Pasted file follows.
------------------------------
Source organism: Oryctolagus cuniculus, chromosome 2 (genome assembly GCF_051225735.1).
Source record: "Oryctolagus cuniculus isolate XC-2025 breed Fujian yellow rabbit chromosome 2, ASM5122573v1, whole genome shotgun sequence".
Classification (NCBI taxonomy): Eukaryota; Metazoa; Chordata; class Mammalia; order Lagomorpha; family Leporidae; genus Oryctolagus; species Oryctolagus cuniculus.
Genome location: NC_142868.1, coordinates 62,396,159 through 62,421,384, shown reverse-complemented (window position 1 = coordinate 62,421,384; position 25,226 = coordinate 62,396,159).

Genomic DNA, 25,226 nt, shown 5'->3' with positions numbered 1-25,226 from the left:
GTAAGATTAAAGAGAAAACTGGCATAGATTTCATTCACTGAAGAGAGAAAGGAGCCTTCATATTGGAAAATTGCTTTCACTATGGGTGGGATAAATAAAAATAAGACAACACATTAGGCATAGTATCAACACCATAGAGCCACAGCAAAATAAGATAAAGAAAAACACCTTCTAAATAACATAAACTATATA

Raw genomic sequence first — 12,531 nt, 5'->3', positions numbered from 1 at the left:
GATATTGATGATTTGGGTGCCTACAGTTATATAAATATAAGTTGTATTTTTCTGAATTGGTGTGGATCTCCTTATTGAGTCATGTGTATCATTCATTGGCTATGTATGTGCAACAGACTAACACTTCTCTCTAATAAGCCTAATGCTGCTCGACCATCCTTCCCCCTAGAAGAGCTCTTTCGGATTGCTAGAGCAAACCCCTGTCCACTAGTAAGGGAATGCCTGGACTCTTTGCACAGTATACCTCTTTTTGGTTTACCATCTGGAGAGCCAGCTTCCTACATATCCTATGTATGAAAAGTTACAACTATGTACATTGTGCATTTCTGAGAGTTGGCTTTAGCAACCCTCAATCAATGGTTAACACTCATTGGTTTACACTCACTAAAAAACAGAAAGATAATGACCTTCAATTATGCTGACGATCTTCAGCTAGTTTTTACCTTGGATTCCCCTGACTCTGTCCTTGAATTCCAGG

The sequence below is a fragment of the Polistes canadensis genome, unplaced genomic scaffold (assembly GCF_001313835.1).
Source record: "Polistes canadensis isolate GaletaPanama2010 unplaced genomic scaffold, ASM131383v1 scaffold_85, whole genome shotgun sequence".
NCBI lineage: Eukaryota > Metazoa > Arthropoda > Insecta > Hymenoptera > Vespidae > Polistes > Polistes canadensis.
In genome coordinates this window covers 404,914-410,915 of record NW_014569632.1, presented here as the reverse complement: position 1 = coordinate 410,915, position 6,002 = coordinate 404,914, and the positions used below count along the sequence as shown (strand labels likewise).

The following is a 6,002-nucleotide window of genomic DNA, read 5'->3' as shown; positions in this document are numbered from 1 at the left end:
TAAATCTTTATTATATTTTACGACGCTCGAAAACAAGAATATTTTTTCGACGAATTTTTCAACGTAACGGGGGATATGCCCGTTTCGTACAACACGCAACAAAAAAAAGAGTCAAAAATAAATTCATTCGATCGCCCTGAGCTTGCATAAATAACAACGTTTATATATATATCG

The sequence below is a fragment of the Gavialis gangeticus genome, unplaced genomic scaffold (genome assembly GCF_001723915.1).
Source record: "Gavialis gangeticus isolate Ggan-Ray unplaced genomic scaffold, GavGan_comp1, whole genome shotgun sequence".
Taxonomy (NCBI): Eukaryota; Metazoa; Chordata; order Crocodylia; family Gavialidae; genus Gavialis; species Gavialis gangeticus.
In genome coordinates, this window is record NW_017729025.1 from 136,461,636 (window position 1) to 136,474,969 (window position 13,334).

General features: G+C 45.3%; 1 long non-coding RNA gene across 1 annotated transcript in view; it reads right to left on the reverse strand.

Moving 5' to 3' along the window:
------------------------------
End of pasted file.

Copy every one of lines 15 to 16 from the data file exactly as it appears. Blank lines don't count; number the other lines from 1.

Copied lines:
The sequence below is a fragment of the Gavialis gangeticus genome, unplaced genomic scaffold (genome assembly GCF_001723915.1).
Source record: "Gavialis gangeticus isolate Ggan-Ray unplaced genomic scaffold, GavGan_comp1, whole genome shotgun sequence".